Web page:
Yet again, I am listening to the audio version of Ken Burns’ magnificent documentary Jazz: The Story of American Music.
One thing that stands out to me this time is a common pattern for jazz greats such as Dizzy Gillespie, Charlie Parker, Duke Ellington, Miles Davis and so forth. Almost everyone profiled across the eight discs became captivated by music at a young age, and spent nearly their entire waking hours practicing their craft or listening to others play. They became consumed with jazz, losing track of time amid the sheer joy of making music. They had so much more than a job—they had a vocation, even—as author Elizabeth Gilbert describes her passion for writing—a calling.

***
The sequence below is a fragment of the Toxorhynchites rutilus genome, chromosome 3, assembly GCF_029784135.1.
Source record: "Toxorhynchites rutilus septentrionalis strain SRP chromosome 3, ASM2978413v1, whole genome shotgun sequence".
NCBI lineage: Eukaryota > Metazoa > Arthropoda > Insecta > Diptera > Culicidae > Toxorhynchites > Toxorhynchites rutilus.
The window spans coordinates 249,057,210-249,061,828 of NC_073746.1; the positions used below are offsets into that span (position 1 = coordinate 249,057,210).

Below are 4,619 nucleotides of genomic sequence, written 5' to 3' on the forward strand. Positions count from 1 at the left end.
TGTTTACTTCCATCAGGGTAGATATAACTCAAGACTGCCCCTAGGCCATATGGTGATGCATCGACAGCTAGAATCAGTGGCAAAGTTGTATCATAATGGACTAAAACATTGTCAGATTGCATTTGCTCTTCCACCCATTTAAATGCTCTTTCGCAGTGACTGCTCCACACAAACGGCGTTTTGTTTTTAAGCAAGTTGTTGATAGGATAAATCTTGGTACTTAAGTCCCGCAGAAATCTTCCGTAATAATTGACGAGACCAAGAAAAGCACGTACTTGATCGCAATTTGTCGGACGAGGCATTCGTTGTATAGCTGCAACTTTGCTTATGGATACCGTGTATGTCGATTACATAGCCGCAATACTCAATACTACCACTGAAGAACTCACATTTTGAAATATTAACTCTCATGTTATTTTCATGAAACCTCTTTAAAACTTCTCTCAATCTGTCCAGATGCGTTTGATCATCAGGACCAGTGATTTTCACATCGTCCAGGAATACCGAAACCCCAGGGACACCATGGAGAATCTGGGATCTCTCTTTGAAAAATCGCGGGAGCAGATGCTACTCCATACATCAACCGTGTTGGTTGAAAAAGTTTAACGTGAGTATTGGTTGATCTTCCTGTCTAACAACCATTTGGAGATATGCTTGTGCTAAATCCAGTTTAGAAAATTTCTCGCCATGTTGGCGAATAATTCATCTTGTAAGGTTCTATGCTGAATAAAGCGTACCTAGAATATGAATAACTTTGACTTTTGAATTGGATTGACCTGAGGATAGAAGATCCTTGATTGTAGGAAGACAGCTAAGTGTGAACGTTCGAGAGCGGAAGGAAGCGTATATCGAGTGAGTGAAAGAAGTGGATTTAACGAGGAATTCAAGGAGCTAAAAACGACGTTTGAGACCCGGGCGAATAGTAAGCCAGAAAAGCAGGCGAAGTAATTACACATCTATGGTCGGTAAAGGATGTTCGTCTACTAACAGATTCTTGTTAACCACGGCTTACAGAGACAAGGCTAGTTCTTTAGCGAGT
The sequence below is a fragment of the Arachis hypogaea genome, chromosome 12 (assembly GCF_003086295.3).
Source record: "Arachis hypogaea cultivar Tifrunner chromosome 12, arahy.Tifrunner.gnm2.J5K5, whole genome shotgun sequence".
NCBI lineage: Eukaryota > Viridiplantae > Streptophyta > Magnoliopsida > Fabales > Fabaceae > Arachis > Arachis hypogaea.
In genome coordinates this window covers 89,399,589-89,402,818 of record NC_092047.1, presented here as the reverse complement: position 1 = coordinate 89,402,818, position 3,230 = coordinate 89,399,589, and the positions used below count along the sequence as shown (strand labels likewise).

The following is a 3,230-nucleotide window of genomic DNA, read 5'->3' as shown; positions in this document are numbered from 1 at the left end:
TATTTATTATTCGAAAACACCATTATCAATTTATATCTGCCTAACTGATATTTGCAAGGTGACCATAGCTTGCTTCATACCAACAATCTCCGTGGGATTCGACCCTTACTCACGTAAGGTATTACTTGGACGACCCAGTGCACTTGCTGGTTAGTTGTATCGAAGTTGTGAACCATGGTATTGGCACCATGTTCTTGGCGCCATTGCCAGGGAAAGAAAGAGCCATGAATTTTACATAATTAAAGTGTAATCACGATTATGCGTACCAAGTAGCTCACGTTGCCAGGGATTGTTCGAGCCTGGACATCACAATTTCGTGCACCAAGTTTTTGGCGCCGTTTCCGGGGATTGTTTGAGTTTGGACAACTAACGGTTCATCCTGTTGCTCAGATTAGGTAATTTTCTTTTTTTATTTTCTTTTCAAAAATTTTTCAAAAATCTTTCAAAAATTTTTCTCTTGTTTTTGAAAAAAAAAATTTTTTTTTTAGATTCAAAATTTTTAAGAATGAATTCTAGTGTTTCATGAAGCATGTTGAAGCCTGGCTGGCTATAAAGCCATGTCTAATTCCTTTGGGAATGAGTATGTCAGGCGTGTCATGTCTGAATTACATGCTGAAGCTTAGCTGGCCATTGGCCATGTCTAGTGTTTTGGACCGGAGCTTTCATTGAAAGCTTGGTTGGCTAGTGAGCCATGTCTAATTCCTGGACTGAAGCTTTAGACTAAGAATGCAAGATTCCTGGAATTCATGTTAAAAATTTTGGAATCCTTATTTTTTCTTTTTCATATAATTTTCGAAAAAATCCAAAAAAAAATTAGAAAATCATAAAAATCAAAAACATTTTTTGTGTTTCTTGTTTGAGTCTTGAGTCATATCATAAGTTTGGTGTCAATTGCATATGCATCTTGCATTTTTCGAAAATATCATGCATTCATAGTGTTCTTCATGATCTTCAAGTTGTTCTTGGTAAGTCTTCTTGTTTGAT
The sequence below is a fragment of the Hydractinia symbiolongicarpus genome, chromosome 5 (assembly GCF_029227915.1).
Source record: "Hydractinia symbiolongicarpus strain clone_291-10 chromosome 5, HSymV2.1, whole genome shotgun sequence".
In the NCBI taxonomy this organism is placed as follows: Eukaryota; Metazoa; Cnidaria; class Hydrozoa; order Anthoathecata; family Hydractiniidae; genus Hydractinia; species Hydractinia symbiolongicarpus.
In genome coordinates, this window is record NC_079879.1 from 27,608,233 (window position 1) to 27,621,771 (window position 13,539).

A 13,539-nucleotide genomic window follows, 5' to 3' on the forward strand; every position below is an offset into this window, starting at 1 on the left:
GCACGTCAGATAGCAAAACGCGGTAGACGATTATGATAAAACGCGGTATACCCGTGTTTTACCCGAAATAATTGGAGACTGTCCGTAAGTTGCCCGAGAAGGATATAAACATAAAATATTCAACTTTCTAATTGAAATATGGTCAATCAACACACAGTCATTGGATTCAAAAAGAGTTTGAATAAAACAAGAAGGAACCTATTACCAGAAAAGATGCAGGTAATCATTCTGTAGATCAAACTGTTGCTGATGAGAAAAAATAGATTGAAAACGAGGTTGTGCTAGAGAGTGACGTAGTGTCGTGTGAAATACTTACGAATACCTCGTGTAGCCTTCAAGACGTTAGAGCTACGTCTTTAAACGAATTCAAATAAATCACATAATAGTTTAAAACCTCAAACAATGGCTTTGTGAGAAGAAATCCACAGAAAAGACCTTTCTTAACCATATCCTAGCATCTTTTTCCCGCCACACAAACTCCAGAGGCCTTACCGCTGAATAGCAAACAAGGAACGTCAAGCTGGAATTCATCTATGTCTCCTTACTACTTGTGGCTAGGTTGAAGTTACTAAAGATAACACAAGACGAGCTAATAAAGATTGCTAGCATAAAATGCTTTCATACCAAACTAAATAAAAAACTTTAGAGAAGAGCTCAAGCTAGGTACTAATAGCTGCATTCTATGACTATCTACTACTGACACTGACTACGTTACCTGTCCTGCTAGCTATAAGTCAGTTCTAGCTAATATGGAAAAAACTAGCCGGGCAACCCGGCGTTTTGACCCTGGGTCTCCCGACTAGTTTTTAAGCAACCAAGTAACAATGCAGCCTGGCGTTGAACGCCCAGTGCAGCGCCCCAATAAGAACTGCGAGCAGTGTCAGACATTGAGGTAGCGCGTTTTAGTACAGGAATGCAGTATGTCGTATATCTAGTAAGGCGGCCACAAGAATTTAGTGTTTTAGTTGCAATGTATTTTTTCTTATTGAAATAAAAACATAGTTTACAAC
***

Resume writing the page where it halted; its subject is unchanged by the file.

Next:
I’ve long noted how so few people in corporate and non-corporate America seem to come anywhere close to such captivation in what they do every day. Many of us are settling for less than the gift of doing what we love AND making a living at it. So many have fallen into jobs or careers they never intended on pursuing. Life just happens.
Burns’ documentary is interspersed with wonderful intervals of jazz. I wonder what type of music your life’s work is playing along the intervals?
Identify and relentlessly pursue what you love, and hear the cognitive dissonance give way to the sounding joy of a calling.